Salads, or sallats/sallets, are lovely and usually really healthy, and the information we have from the late 1600s showed their increasing popularity upon the Restoration table. The most rudimentary study of the history salads would lead one to John Evelyn’s Acetaria, which was first published in 1699. This was an extraordinary book, pretty much the first of its kind. It’s interesting to think about how different the food was in the late Stuart courts in comparison to that consumed by the Tudors (meat heavy)!
From page 175 of Kate Colquhoun’s “Taste”:
“Unlike Pepys, the courtly horticultural Evelyn was so enamoured of the salads now playing a fashionable role at the table that he published the first book devoted just to them….as well as being a purist, Evelyn was slender, as intellectuals were supposed to be, and favoured simple mixtures of leaves and herbs, picking out the tiniest leaves, potatoes or roots and mixing them so that each fell “into their places like the notes in music.”
In the Bible of 17th Century household management, The English Housewife by Gervase Markham:
First then to speak of sallats, there be some simple, and some compounded; some only to furnish out the table, and some both for use and adornation: your simply sallats are chibols peeled, washed clean, and half of the green tops cut clean away, so served on a fruit dish; or chives, scallions, radish roots, boiled carrots, skirrets, and turnips, with such like served up simply; also, all young lettuce, cabbage lettuce, purslane, and divers other herbs which may be served simply without anything but a little vinegar, sallat oil and sugar; onions boiled, and stripped from their rind and served up with vinegar, oil, and pepper is a good simple sallat; so is samphire, bean cods, asparagus, and cucumbers, served in likewise with oil, vinegar, and pepper, with a world of others, too tedious to nominate.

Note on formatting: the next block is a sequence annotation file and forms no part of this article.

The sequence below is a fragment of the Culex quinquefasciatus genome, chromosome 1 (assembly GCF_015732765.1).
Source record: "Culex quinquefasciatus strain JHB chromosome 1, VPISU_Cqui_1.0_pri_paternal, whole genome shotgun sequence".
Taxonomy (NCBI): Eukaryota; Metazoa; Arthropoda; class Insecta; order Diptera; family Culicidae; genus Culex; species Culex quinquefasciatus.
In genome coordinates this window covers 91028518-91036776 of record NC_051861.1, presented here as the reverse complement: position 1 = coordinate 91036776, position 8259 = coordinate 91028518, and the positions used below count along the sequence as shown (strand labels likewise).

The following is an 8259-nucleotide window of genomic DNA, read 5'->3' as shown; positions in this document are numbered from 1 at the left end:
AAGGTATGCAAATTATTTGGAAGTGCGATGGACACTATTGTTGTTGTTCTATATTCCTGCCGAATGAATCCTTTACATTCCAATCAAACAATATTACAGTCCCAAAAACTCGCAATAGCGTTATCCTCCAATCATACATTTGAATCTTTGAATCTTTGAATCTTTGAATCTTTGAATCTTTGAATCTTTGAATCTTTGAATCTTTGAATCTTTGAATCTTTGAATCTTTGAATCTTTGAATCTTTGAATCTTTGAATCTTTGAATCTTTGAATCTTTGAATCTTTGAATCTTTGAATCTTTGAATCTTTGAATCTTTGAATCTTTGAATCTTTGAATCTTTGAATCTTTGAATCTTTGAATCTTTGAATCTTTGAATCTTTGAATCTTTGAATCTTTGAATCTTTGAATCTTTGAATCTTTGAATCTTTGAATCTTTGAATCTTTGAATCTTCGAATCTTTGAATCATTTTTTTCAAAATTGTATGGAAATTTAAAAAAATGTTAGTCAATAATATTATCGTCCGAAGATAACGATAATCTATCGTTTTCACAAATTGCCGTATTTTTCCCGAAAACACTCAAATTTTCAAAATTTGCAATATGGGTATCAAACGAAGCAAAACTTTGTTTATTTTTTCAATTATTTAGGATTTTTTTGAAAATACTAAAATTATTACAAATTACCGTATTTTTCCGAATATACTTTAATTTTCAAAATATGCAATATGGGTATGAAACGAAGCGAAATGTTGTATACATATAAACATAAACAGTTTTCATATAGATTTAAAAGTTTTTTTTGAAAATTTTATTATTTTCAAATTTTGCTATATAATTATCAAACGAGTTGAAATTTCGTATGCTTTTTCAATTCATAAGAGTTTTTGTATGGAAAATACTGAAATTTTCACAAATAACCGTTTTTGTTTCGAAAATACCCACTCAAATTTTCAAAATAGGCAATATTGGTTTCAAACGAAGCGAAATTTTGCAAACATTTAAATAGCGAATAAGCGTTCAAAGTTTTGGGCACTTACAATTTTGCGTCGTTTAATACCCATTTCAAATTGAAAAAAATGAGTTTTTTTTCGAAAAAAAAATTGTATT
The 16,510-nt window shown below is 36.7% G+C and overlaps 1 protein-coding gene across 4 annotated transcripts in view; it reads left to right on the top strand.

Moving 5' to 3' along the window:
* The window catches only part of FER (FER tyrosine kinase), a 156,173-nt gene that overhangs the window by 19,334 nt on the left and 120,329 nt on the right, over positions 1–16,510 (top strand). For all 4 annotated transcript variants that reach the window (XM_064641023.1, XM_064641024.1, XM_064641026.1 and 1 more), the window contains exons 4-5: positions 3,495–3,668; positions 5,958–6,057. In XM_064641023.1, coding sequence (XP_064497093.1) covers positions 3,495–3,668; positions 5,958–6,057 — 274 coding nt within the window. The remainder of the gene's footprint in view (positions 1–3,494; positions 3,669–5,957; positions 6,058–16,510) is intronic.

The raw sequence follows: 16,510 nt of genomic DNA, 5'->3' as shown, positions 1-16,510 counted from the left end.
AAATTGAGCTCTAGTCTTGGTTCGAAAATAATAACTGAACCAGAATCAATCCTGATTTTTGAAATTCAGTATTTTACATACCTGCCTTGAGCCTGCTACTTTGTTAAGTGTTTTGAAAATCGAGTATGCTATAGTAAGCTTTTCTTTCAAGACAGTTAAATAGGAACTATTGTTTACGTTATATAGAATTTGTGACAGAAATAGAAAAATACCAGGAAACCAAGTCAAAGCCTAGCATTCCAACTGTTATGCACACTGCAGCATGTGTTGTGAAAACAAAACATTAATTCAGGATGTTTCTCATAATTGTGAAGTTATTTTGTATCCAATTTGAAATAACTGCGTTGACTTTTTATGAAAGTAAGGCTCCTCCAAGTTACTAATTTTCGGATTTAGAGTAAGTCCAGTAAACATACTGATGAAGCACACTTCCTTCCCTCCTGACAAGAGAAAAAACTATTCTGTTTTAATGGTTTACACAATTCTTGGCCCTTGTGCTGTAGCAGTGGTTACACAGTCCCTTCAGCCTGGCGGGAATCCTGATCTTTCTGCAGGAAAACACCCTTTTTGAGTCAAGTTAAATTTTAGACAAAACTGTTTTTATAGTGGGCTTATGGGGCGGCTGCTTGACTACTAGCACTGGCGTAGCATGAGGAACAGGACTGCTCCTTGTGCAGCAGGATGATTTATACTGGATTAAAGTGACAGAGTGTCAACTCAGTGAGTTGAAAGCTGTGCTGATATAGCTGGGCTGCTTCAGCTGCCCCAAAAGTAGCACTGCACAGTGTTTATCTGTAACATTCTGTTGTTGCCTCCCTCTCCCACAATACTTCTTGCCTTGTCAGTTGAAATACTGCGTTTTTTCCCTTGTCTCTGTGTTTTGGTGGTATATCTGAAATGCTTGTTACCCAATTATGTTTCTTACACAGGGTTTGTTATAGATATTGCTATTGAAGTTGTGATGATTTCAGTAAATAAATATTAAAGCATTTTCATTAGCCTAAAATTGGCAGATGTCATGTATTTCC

Preserving of sallats:
Your preserved sallats are of two kinds, either pickled, as are cucumbers, samphire, purslane, broom, and such like, or preserved with vinegar as violets, primrose, cowslips, gillyflowers of all kinds, broom flowers, and for the most part any wholesome flower whatsoever.
Markham also wrote about “Sallats for show only” :
Now for sallats for show only, and the adorning and setting out of a table with numbers of dishes, they be those which are made of carrot roots of sundry colours well boiled, and cut out into many shapes and proportions, as some in knots, some in the manner of scutcheons and arms, some like birds, and some like wild beasts, according to the art and cunning of the workmen.
Back to Evelyn’s Aceteria, where he launches into how he loathed garlic:
Whilſt we abſolutely forbid it entrance into our Salleting, by reaſon of its intolerable Rankneſs, and which made it ſo deteſted of old; that the eating of it was (as we read) part of the Puniſhment for ſuch as had committed the horrid’ſt Crimes. To be ſure, ’tis not for Ladies Palats, nor thoſe who court them, farther than to permit a light touch on the Diſh, with a Clove thereof, much better ſupply’d by the gentler Roccombo.
I must say, I completely disagree with him on that. I love garlic- and use it as often as possible. 😉
Well, I hope this gives you all a better idea of what was used in salads in the 17th century!